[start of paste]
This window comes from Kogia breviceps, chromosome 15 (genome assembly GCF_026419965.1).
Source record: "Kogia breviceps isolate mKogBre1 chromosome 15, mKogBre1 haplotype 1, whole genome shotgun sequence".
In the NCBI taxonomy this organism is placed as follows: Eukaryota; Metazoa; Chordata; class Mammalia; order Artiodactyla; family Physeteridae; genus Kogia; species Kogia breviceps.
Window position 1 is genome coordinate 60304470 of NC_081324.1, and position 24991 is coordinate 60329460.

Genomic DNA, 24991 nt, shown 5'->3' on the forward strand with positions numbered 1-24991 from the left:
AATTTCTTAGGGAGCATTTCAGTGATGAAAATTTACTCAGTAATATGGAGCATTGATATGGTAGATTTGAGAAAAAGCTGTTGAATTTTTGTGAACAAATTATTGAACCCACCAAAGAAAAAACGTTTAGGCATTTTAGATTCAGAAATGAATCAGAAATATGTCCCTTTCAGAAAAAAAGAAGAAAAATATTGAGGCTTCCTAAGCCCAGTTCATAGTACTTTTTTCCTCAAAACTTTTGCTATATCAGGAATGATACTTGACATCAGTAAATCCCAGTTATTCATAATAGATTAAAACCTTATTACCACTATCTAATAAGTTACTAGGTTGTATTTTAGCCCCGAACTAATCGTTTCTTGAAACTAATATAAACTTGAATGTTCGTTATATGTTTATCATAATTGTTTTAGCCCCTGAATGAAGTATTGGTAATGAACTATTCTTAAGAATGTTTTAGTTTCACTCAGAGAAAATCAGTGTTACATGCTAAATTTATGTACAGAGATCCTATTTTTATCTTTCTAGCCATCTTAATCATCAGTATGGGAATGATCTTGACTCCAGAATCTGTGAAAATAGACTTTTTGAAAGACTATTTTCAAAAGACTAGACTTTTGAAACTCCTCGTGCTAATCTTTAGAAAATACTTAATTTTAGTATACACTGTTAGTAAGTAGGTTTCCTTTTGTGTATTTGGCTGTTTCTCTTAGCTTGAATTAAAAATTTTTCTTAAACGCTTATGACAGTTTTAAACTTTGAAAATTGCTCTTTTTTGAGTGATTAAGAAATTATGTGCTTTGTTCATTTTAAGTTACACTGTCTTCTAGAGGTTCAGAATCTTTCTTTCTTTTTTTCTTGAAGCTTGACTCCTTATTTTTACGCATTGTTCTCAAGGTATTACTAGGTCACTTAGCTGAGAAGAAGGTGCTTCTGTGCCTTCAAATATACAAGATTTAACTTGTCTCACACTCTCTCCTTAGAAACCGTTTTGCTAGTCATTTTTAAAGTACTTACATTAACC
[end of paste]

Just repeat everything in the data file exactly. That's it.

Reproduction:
This window comes from Kogia breviceps, chromosome 15 (genome assembly GCF_026419965.1).
Source record: "Kogia breviceps isolate mKogBre1 chromosome 15, mKogBre1 haplotype 1, whole genome shotgun sequence".
In the NCBI taxonomy this organism is placed as follows: Eukaryota; Metazoa; Chordata; class Mammalia; order Artiodactyla; family Physeteridae; genus Kogia; species Kogia breviceps.
Window position 1 is genome coordinate 60304470 of NC_081324.1, and position 24991 is coordinate 60329460.

Genomic DNA, 24991 nt, shown 5'->3' on the forward strand with positions numbered 1-24991 from the left:
AATTTCTTAGGGAGCATTTCAGTGATGAAAATTTACTCAGTAATATGGAGCATTGATATGGTAGATTTGAGAAAAAGCTGTTGAATTTTTGTGAACAAATTATTGAACCCACCAAAGAAAAAACGTTTAGGCATTTTAGATTCAGAAATGAATCAGAAATATGTCCCTTTCAGAAAAAAAGAAGAAAAATATTGAGGCTTCCTAAGCCCAGTTCATAGTACTTTTTTCCTCAAAACTTTTGCTATATCAGGAATGATACTTGACATCAGTAAATCCCAGTTATTCATAATAGATTAAAACCTTATTACCACTATCTAATAAGTTACTAGGTTGTATTTTAGCCCCGAACTAATCGTTTCTTGAAACTAATATAAACTTGAATGTTCGTTATATGTTTATCATAATTGTTTTAGCCCCTGAATGAAGTATTGGTAATGAACTATTCTTAAGAATGTTTTAGTTTCACTCAGAGAAAATCAGTGTTACATGCTAAATTTATGTACAGAGATCCTATTTTTATCTTTCTAGCCATCTTAATCATCAGTATGGGAATGATCTTGACTCCAGAATCTGTGAAAATAGACTTTTTGAAAGACTATTTTCAAAAGACTAGACTTTTGAAACTCCTCGTGCTAATCTTTAGAAAATACTTAATTTTAGTATACACTGTTAGTAAGTAGGTTTCCTTTTGTGTATTTGGCTGTTTCTCTTAGCTTGAATTAAAAATTTTTCTTAAACGCTTATGACAGTTTTAAACTTTGAAAATTGCTCTTTTTTGAGTGATTAAGAAATTATGTGCTTTGTTCATTTTAAGTTACACTGTCTTCTAGAGGTTCAGAATCTTTCTTTCTTTTTTTCTTGAAGCTTGACTCCTTATTTTTACGCATTGTTCTCAAGGTATTACTAGGTCACTTAGCTGAGAAGAAGGTGCTTCTGTGCCTTCAAATATACAAGATTTAACTTGTCTCACACTCTCTCCTTAGAAACCGTTTTGCTAGTCATTTTTAAAGTACTTACATTAACC